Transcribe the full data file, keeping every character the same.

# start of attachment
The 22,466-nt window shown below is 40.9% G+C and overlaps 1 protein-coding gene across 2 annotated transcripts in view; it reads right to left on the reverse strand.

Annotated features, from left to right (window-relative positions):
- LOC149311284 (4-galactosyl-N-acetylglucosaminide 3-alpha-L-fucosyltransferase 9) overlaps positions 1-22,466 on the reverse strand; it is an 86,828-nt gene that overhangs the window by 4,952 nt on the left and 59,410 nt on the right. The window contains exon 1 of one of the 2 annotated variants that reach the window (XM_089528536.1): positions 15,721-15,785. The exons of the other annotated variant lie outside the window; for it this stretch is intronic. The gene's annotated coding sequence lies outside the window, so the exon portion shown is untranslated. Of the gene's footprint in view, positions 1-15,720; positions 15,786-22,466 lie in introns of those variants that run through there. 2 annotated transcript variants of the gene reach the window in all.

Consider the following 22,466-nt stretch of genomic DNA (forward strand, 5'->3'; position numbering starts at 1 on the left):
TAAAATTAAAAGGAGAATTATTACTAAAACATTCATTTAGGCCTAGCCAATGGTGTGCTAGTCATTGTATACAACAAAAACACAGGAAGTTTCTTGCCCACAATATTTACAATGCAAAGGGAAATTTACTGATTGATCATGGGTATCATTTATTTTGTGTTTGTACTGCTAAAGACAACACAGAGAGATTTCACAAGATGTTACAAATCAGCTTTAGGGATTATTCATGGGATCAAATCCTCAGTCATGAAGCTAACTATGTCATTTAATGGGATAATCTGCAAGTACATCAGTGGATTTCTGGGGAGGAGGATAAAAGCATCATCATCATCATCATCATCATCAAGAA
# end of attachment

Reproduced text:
The 22,466-nt window shown below is 40.9% G+C and overlaps 1 protein-coding gene across 2 annotated transcripts in view; it reads right to left on the reverse strand.

Annotated features, from left to right (window-relative positions):
- LOC149311284 (4-galactosyl-N-acetylglucosaminide 3-alpha-L-fucosyltransferase 9) overlaps positions 1-22,466 on the reverse strand; it is an 86,828-nt gene that overhangs the window by 4,952 nt on the left and 59,410 nt on the right. The window contains exon 1 of one of the 2 annotated variants that reach the window (XM_089528536.1): positions 15,721-15,785. The exons of the other annotated variant lie outside the window; for it this stretch is intronic. The gene's annotated coding sequence lies outside the window, so the exon portion shown is untranslated. Of the gene's footprint in view, positions 1-15,720; positions 15,786-22,466 lie in introns of those variants that run through there. 2 annotated transcript variants of the gene reach the window in all.

Consider the following 22,466-nt stretch of genomic DNA (forward strand, 5'->3'; position numbering starts at 1 on the left):
TAAAATTAAAAGGAGAATTATTACTAAAACATTCATTTAGGCCTAGCCAATGGTGTGCTAGTCATTGTATACAACAAAAACACAGGAAGTTTCTTGCCCACAATATTTACAATGCAAAGGGAAATTTACTGATTGATCATGGGTATCATTTATTTTGTGTTTGTACTGCTAAAGACAACACAGAGAGATTTCACAAGATGTTACAAATCAGCTTTAGGGATTATTCATGGGATCAAATCCTCAGTCATGAAGCTAACTATGTCATTTAATGGGATAATCTGCAAGTACATCAGTGGATTTCTGGGGAGGAGGATAAAAGCATCATCATCATCATCATCATCATCAAGAA